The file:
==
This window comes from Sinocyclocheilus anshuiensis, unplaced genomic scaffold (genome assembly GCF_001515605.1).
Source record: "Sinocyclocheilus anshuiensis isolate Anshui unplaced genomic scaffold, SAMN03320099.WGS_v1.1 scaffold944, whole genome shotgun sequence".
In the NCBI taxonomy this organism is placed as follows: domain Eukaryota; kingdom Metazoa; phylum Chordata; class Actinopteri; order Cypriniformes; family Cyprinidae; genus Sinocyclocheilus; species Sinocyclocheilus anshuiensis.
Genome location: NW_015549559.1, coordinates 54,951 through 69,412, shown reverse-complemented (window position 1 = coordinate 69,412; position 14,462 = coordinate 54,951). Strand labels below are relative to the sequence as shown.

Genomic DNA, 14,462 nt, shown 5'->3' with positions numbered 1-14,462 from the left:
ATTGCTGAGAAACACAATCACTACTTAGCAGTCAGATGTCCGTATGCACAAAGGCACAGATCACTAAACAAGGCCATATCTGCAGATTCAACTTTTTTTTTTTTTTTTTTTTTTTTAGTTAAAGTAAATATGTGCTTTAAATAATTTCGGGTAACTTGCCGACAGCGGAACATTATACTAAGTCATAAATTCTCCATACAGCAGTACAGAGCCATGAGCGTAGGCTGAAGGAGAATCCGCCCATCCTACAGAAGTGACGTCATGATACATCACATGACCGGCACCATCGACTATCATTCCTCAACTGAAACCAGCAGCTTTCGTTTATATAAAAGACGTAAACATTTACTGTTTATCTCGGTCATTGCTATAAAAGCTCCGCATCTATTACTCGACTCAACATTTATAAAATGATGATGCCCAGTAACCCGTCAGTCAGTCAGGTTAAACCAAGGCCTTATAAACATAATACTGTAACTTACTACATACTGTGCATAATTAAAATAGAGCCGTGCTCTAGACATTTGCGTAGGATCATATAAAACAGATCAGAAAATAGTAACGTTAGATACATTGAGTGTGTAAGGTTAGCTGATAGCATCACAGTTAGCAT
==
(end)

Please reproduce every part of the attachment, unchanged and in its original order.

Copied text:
This window comes from Sinocyclocheilus anshuiensis, unplaced genomic scaffold (genome assembly GCF_001515605.1).
Source record: "Sinocyclocheilus anshuiensis isolate Anshui unplaced genomic scaffold, SAMN03320099.WGS_v1.1 scaffold944, whole genome shotgun sequence".
In the NCBI taxonomy this organism is placed as follows: domain Eukaryota; kingdom Metazoa; phylum Chordata; class Actinopteri; order Cypriniformes; family Cyprinidae; genus Sinocyclocheilus; species Sinocyclocheilus anshuiensis.
Genome location: NW_015549559.1, coordinates 54,951 through 69,412, shown reverse-complemented (window position 1 = coordinate 69,412; position 14,462 = coordinate 54,951). Strand labels below are relative to the sequence as shown.

Genomic DNA, 14,462 nt, shown 5'->3' with positions numbered 1-14,462 from the left:
ATTGCTGAGAAACACAATCACTACTTAGCAGTCAGATGTCCGTATGCACAAAGGCACAGATCACTAAACAAGGCCATATCTGCAGATTCAACTTTTTTTTTTTTTTTTTTTTTTTTAGTTAAAGTAAATATGTGCTTTAAATAATTTCGGGTAACTTGCCGACAGCGGAACATTATACTAAGTCATAAATTCTCCATACAGCAGTACAGAGCCATGAGCGTAGGCTGAAGGAGAATCCGCCCATCCTACAGAAGTGACGTCATGATACATCACATGACCGGCACCATCGACTATCATTCCTCAACTGAAACCAGCAGCTTTCGTTTATATAAAAGACGTAAACATTTACTGTTTATCTCGGTCATTGCTATAAAAGCTCCGCATCTATTACTCGACTCAACATTTATAAAATGATGATGCCCAGTAACCCGTCAGTCAGTCAGGTTAAACCAAGGCCTTATAAACATAATACTGTAACTTACTACATACTGTGCATAATTAAAATAGAGCCGTGCTCTAGACATTTGCGTAGGATCATATAAAACAGATCAGAAAATAGTAACGTTAGATACATTGAGTGTGTAAGGTTAGCTGATAGCATCACAGTTAGCAT